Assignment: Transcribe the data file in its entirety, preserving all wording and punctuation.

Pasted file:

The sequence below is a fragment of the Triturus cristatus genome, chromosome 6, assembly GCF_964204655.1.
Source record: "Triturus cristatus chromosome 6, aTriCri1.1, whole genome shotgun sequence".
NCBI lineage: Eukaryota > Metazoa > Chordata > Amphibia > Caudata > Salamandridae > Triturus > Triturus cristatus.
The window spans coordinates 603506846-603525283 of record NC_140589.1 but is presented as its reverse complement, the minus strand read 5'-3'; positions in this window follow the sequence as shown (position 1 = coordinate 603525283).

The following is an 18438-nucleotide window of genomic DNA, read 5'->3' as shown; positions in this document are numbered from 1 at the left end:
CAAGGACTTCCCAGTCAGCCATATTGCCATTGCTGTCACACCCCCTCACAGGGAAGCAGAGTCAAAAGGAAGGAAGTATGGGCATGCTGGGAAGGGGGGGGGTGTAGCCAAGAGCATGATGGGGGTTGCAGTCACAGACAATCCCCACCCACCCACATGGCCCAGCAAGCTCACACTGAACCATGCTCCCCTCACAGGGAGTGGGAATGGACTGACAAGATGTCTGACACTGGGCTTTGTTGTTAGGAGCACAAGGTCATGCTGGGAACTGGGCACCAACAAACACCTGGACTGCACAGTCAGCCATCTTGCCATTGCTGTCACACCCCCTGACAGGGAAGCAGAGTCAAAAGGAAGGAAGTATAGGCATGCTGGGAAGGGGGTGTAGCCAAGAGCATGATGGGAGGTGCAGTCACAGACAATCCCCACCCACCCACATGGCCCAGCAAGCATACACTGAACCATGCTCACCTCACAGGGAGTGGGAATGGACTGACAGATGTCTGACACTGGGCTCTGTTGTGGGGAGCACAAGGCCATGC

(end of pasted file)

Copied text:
The sequence below is a fragment of the Triturus cristatus genome, chromosome 6, assembly GCF_964204655.1.
Source record: "Triturus cristatus chromosome 6, aTriCri1.1, whole genome shotgun sequence".
NCBI lineage: Eukaryota > Metazoa > Chordata > Amphibia > Caudata > Salamandridae > Triturus > Triturus cristatus.
The window spans coordinates 603506846-603525283 of record NC_140589.1 but is presented as its reverse complement, the minus strand read 5'-3'; positions in this window follow the sequence as shown (position 1 = coordinate 603525283).

The following is an 18438-nucleotide window of genomic DNA, read 5'->3' as shown; positions in this document are numbered from 1 at the left end:
CAAGGACTTCCCAGTCAGCCATATTGCCATTGCTGTCACACCCCCTCACAGGGAAGCAGAGTCAAAAGGAAGGAAGTATGGGCATGCTGGGAAGGGGGGGGGTGTAGCCAAGAGCATGATGGGGGTTGCAGTCACAGACAATCCCCACCCACCCACATGGCCCAGCAAGCTCACACTGAACCATGCTCCCCTCACAGGGAGTGGGAATGGACTGACAAGATGTCTGACACTGGGCTTTGTTGTTAGGAGCACAAGGTCATGCTGGGAACTGGGCACCAACAAACACCTGGACTGCACAGTCAGCCATCTTGCCATTGCTGTCACACCCCCTGACAGGGAAGCAGAGTCAAAAGGAAGGAAGTATAGGCATGCTGGGAAGGGGGTGTAGCCAAGAGCATGATGGGAGGTGCAGTCACAGACAATCCCCACCCACCCACATGGCCCAGCAAGCATACACTGAACCATGCTCACCTCACAGGGAGTGGGAATGGACTGACAGATGTCTGACACTGGGCTCTGTTGTGGGGAGCACAAGGCCATGC